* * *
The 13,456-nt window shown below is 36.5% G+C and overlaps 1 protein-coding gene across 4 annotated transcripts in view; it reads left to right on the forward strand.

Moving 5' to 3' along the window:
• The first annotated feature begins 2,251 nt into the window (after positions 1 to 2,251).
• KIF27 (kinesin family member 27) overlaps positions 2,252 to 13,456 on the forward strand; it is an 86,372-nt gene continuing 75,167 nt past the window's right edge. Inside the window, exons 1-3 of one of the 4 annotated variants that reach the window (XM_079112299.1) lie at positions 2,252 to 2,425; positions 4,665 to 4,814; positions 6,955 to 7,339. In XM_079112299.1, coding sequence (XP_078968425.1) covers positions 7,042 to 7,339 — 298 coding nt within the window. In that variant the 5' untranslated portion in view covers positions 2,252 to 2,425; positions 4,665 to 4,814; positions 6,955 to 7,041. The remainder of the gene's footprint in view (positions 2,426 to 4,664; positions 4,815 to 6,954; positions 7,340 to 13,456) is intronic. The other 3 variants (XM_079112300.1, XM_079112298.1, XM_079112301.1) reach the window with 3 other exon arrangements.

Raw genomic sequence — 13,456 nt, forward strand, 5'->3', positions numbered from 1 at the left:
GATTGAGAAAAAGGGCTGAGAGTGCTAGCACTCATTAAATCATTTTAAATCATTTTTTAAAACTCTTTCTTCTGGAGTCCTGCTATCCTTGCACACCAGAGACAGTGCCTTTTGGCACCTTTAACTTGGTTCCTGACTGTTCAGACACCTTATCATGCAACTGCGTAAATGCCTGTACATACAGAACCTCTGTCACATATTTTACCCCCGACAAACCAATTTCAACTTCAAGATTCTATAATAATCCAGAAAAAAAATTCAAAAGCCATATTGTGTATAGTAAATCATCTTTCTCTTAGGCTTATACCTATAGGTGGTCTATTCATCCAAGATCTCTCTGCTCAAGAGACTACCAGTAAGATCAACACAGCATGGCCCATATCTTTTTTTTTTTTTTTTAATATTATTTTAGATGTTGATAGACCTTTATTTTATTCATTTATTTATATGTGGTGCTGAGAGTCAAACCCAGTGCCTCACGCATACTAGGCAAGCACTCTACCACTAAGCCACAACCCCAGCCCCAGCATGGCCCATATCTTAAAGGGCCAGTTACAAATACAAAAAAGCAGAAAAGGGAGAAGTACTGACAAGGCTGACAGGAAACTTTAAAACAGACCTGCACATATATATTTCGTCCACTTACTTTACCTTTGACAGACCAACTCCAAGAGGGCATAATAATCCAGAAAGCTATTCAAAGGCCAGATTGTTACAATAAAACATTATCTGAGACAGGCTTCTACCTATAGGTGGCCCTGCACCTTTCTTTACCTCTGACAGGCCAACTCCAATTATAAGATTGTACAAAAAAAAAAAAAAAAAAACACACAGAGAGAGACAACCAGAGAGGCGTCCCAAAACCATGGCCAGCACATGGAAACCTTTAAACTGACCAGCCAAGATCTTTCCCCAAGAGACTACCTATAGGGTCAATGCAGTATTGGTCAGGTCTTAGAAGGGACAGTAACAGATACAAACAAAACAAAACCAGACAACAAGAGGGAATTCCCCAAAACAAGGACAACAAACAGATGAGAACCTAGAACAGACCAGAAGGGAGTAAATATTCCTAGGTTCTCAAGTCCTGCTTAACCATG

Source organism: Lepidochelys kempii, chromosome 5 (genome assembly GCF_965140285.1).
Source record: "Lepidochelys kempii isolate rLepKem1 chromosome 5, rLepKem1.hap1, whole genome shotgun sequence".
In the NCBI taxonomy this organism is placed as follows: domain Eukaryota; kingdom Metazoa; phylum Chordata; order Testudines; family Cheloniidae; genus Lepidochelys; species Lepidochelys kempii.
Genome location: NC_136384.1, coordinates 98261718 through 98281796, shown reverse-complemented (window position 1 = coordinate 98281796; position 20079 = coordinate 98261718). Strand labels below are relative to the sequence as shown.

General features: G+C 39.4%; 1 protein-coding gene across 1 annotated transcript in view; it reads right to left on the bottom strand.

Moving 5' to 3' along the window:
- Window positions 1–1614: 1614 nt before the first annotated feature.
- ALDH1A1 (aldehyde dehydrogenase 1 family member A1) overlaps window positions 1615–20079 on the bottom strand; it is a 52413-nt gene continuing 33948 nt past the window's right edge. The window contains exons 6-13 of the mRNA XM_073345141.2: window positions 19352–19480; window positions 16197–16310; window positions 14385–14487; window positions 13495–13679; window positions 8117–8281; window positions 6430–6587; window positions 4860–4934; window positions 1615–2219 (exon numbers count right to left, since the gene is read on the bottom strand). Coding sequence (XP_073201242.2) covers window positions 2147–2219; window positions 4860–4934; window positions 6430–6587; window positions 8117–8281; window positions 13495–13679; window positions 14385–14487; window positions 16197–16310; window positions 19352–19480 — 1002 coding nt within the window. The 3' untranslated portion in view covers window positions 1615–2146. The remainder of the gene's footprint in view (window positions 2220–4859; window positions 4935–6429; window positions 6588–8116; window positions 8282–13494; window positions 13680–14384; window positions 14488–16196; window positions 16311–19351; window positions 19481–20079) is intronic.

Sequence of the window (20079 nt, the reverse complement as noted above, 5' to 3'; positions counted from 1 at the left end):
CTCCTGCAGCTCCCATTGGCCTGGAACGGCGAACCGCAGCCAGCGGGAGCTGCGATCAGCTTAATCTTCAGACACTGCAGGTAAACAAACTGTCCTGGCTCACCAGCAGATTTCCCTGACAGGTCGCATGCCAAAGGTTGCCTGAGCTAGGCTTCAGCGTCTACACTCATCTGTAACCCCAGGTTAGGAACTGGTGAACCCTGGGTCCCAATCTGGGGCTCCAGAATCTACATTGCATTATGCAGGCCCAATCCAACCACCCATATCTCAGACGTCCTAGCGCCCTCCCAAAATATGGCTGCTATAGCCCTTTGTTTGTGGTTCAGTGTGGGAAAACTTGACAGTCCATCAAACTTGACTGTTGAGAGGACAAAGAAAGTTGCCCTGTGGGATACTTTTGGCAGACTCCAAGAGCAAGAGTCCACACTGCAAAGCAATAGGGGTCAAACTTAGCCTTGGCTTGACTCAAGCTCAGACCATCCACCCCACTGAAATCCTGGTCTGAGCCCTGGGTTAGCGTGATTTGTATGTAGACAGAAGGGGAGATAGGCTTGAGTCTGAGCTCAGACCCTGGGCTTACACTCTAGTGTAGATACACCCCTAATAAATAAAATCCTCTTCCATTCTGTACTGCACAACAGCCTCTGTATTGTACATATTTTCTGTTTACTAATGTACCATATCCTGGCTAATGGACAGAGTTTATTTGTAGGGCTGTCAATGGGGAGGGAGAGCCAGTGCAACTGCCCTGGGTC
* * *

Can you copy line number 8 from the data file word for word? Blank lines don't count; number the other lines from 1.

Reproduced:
Source record: "Lepidochelys kempii isolate rLepKem1 chromosome 5, rLepKem1.hap1, whole genome shotgun sequence".